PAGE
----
Mayor and SBA do business

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Mayor Alvin Brown hosted his first “Business Builder” educational program and exposition Tuesday afternoon at the Osborn Center.

An hour after the meeting began, Brown and U.S. Small Business Administration Administrator Karen Mills signed a memorandum of understanding for the City and the federal government to work together to promote small business in Jacksonville.

“Show me the money,” said Brown as he put down his pen.

Mills said she has visited 40 states since she was sworn in as head of the SBA April 6, 2009, after being appointed by President Barack Obama. She said Tuesday was her second visit to Jacksonville.

“I was very impressed with the entire business community. Now, you’ve got the mayor, so it’s magical,” Mills said.

She said she has traveled across the country meeting mayors and small business owners to find out what they need to be successful. She described Tuesday’s meeting as “a great event” that was intended to “connect small businesses with resources.”

Mills said based on surveys, the No. 1 concern of small business is access to capital. Local financial institutions and the SBA participated in a resource exposition that was part of the “Business Builder” program and Mills explained steps the federal government has taken to encourage banks to loan money to entrepreneurs. She said 2011 was a record year for government-guaranteed lending.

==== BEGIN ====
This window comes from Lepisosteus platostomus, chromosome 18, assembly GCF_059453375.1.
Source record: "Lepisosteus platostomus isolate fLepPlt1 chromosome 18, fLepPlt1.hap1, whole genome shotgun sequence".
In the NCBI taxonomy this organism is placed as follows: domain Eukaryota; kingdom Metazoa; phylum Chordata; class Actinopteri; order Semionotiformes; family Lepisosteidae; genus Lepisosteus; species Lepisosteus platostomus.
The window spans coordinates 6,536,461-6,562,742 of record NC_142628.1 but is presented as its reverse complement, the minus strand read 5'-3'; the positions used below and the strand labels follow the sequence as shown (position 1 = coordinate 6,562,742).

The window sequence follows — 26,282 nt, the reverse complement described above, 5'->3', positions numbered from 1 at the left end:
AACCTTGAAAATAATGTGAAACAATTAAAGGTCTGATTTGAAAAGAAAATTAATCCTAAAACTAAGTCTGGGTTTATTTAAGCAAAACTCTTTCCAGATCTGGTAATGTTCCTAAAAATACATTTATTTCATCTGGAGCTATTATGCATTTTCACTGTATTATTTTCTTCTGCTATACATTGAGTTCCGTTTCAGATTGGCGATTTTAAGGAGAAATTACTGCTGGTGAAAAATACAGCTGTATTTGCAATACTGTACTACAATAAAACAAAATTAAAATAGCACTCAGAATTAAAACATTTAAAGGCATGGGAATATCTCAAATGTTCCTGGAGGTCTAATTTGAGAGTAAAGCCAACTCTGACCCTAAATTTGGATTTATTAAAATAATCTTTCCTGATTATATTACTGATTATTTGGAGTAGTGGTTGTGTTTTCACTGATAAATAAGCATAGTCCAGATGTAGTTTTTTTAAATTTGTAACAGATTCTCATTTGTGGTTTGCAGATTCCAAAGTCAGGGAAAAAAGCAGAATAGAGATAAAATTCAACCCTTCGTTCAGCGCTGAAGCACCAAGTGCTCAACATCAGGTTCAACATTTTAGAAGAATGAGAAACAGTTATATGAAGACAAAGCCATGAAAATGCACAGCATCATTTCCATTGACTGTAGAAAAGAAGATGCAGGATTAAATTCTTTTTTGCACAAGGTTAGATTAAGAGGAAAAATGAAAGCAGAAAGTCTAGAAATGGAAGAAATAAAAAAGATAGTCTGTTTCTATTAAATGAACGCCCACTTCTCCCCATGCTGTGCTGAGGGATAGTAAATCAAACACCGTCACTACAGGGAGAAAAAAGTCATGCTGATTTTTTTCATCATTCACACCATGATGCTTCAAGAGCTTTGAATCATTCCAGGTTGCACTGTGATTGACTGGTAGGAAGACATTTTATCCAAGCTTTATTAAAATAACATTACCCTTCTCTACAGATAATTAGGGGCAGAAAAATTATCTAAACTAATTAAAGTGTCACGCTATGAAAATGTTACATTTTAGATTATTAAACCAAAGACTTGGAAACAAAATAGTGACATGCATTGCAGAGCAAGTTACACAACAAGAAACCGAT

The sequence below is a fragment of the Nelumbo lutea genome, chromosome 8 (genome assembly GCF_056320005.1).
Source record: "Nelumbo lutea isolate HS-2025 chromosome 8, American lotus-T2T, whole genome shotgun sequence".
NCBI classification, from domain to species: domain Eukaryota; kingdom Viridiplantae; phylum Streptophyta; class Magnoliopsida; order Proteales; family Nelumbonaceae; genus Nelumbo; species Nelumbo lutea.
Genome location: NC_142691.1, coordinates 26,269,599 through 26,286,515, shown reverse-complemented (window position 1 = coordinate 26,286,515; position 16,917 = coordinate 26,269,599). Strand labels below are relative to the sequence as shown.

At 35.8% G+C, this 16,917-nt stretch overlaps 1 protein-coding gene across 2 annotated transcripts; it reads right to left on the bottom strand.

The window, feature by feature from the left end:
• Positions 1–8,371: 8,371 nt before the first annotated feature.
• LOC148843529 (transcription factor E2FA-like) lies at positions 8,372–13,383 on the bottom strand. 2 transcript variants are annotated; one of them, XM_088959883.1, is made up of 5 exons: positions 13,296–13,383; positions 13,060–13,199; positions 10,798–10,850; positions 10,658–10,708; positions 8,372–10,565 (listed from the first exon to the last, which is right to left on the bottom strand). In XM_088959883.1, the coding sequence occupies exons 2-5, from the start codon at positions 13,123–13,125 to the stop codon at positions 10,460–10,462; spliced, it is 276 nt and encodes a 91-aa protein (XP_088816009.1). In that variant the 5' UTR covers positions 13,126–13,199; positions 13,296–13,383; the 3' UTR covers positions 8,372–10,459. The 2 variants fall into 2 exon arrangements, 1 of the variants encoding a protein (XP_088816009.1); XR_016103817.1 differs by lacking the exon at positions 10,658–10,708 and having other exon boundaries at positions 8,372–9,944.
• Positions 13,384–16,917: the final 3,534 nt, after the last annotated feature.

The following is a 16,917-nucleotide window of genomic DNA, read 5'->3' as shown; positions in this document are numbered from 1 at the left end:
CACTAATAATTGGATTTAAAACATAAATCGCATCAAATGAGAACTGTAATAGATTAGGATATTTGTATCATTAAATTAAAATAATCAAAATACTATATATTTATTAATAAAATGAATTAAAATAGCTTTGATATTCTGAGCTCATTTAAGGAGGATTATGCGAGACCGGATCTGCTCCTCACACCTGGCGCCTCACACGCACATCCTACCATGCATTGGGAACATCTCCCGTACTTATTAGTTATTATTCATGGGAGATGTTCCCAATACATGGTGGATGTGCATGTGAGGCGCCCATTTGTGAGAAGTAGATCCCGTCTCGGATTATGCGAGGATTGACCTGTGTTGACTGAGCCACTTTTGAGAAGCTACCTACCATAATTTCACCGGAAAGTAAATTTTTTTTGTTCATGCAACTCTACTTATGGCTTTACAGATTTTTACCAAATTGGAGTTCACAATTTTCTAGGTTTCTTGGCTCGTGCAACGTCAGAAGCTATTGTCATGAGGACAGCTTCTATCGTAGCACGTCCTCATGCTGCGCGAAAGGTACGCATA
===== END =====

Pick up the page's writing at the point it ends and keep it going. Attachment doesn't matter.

“The SBA raised the guarantee to 90 percent and we reduced or eliminated fees. There was $30 billion in lending to small business in 2011 guaranteed by the SBA. We were able to get 1,000 banks back to SBA lending which had not made a loan since 2007,” said Mills.

She cited the statistics that small businesses create two of three new jobs and that half of the people who are working own or work for a small business.

“The unemployment rate is down to 8.3 percent. It’s happening because of small businesses,” Mills said.

Mills said access to capital still is not as available as it should be and one area of deficiency is what she called “microlenders.”

“We need more smaller-dollar loans — $50,000-$250,000,” she said.

The other major concern among small business owners is marketing but “what you really want is revenue,” Mills said.

She touted federal contracts as “the largest program in the federal government for small business” because, by law, 23 percent of all government contracts have to be awarded to small businesses. That amounts to more than $100 billion each year,

“The government wins, the taxpayer wins and small business wins,” Mills said.

“We’re by your side and we’ll be there with you,” she said.

The next “Business Builder” program is scheduled May 17-18 at a Downtown location to be determined, Brown said.

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